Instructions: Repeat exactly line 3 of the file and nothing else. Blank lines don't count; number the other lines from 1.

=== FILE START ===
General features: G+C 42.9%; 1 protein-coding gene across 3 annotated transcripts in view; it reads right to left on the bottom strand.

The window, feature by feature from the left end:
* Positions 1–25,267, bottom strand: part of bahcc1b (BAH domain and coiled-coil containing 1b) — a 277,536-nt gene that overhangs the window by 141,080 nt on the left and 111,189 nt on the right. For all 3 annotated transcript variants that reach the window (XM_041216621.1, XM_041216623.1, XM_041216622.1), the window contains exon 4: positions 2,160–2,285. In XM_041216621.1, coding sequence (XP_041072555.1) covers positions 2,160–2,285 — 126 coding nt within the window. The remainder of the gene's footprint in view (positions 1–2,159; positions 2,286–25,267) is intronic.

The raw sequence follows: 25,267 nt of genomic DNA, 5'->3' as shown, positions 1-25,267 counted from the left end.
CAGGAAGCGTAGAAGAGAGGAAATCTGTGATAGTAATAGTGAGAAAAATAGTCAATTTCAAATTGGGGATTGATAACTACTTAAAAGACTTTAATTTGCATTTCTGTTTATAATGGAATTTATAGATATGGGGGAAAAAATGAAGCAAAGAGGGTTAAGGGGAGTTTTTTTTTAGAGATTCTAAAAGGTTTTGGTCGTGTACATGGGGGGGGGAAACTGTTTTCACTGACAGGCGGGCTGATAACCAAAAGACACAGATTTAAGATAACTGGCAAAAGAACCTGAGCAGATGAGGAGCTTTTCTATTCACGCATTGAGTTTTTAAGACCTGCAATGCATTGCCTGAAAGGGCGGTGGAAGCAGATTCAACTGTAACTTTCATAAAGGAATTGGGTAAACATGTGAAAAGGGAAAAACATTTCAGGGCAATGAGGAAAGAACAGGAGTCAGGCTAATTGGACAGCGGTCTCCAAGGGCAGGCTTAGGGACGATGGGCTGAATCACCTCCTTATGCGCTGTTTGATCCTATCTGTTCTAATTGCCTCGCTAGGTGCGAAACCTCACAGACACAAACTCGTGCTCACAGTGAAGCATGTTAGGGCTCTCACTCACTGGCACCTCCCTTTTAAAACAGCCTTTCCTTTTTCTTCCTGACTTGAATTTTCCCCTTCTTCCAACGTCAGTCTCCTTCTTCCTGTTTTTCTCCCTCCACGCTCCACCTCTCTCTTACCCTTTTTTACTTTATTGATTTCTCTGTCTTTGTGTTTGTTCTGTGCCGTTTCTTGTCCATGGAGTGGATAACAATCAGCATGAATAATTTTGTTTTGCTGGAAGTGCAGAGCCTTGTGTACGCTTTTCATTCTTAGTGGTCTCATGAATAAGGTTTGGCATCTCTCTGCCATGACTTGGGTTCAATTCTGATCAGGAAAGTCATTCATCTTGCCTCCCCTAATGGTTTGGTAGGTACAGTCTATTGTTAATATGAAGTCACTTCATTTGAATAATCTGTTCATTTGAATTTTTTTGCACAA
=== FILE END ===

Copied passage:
* Positions 1–25,267, bottom strand: part of bahcc1b (BAH domain and coiled-coil containing 1b) — a 277,536-nt gene that overhangs the window by 141,080 nt on the left and 111,189 nt on the right. For all 3 annotated transcript variants that reach the window (XM_041216621.1, XM_041216623.1, XM_041216622.1), the window contains exon 4: positions 2,160–2,285. In XM_041216621.1, coding sequence (XP_041072555.1) covers positions 2,160–2,285 — 126 coding nt within the window. The remainder of the gene's footprint in view (positions 1–2,159; positions 2,286–25,267) is intronic.